NEW YORK - In a new study, black kids were twice as likely as white kids to have an immune response to foods such as peanuts, milk, and eggs, and almost four times as likely to have a "sensitization" to three or more foods.
The research suggests that race and ancestry may play an important role in food allergies.
Dr. Rajesh Kumar, a pediatrician at Northwestern University Medical School, and his team report in the journal Pediatrics that black children are more than twice as likely as white children to have sensitivities to eight foods that commonly cause allergic reactions, and that they are especially vulnerable to peanut allergies.
"If you look at populations who describe themselves as one race like African American or Hispanic, they may have ancestors from different continental groups," says Kumar. "So the description loses precision if you just use race. Whereas if you look at ancestry, you get a more precise proportion of what ancestors came from one continent compared to another."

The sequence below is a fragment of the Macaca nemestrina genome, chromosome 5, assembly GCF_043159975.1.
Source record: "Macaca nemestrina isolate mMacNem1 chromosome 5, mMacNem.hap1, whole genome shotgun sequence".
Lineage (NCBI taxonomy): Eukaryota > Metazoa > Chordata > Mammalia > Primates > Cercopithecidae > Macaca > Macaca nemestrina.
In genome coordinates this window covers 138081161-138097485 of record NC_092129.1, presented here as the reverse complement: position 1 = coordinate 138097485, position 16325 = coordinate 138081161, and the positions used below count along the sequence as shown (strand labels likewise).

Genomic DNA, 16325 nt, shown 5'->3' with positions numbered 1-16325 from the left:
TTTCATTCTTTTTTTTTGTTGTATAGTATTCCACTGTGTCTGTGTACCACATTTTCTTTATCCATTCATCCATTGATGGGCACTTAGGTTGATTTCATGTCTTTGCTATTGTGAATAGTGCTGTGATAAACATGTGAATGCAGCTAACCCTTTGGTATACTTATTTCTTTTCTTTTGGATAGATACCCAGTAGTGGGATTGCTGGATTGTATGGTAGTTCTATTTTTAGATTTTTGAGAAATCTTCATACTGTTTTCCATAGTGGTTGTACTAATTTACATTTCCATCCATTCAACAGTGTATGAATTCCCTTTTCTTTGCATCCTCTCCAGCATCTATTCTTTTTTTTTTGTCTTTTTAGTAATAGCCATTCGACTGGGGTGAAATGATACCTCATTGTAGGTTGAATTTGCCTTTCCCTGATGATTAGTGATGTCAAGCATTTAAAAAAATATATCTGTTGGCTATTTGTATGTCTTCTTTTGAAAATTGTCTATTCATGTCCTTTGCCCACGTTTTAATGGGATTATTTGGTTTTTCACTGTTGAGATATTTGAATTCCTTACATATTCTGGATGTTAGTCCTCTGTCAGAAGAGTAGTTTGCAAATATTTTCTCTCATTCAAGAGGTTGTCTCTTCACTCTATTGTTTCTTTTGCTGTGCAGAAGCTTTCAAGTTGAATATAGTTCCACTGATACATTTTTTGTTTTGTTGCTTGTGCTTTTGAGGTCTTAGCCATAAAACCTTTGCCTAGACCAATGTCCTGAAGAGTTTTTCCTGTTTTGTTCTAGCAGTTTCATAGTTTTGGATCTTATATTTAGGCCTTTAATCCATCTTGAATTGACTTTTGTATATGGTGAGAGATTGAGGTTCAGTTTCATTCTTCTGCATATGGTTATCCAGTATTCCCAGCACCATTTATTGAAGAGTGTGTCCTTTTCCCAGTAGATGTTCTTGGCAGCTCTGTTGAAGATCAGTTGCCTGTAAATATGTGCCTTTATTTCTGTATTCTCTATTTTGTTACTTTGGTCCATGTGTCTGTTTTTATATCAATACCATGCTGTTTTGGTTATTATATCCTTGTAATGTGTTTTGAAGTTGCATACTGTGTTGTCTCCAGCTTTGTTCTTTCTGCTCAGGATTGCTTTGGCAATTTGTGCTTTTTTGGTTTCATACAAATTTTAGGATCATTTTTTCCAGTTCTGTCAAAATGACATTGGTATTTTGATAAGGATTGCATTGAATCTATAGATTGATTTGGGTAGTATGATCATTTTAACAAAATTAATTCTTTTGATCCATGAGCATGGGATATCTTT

The researchers found that children whose mothers reported them as being Black were nearly 2.5 times as likely as self-reported white youngsters to be sensitive to any of the eight foods tested, and they were also more likely to be sensitive to more of the foods than white children.
Kumar acknowledges that the findings probably won't translate into any useful guidelines for parents or pediatricians quite yet. But they serve as a good foundation for a better understanding of which factors related to race and ancestry might affect how we react to common allergens like those found in foods. "Once we identify the genes or environmental factors specifically responsible for the differences, then we will be in a better position to pinpoint individuals at risk," he says. "This opens the door to that work."